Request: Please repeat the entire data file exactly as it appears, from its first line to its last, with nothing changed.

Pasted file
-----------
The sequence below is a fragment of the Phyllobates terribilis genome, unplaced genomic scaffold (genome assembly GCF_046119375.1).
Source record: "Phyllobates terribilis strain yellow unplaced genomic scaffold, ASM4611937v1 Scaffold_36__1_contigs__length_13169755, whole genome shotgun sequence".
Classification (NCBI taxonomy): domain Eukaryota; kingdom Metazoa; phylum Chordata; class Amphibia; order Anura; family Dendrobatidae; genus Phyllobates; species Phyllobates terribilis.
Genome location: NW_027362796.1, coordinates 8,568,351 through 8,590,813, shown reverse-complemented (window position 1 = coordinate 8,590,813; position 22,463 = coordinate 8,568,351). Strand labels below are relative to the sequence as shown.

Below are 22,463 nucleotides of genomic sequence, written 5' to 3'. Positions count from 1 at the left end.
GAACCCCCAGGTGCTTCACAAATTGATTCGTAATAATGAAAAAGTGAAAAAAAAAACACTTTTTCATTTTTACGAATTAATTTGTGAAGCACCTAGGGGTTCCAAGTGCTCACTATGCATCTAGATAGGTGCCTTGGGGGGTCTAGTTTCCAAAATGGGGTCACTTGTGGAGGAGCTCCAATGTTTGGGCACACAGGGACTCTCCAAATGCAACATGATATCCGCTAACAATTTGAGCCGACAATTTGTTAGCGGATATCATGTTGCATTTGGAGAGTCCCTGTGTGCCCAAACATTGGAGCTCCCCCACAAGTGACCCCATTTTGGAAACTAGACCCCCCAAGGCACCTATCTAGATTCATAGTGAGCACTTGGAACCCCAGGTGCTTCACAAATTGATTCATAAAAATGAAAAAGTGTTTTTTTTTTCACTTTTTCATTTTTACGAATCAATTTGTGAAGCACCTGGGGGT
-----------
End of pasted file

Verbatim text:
The sequence below is a fragment of the Phyllobates terribilis genome, unplaced genomic scaffold (genome assembly GCF_046119375.1).
Source record: "Phyllobates terribilis strain yellow unplaced genomic scaffold, ASM4611937v1 Scaffold_36__1_contigs__length_13169755, whole genome shotgun sequence".
Classification (NCBI taxonomy): domain Eukaryota; kingdom Metazoa; phylum Chordata; class Amphibia; order Anura; family Dendrobatidae; genus Phyllobates; species Phyllobates terribilis.
Genome location: NW_027362796.1, coordinates 8,568,351 through 8,590,813, shown reverse-complemented (window position 1 = coordinate 8,590,813; position 22,463 = coordinate 8,568,351). Strand labels below are relative to the sequence as shown.

Below are 22,463 nucleotides of genomic sequence, written 5' to 3'. Positions count from 1 at the left end.
GAACCCCCAGGTGCTTCACAAATTGATTCGTAATAATGAAAAAGTGAAAAAAAAAACACTTTTTCATTTTTACGAATTAATTTGTGAAGCACCTAGGGGTTCCAAGTGCTCACTATGCATCTAGATAGGTGCCTTGGGGGGTCTAGTTTCCAAAATGGGGTCACTTGTGGAGGAGCTCCAATGTTTGGGCACACAGGGACTCTCCAAATGCAACATGATATCCGCTAACAATTTGAGCCGACAATTTGTTAGCGGATATCATGTTGCATTTGGAGAGTCCCTGTGTGCCCAAACATTGGAGCTCCCCCACAAGTGACCCCATTTTGGAAACTAGACCCCCCAAGGCACCTATCTAGATTCATAGTGAGCACTTGGAACCCCAGGTGCTTCACAAATTGATTCATAAAAATGAAAAAGTGTTTTTTTTTTCACTTTTTCATTTTTACGAATCAATTTGTGAAGCACCTGGGGGT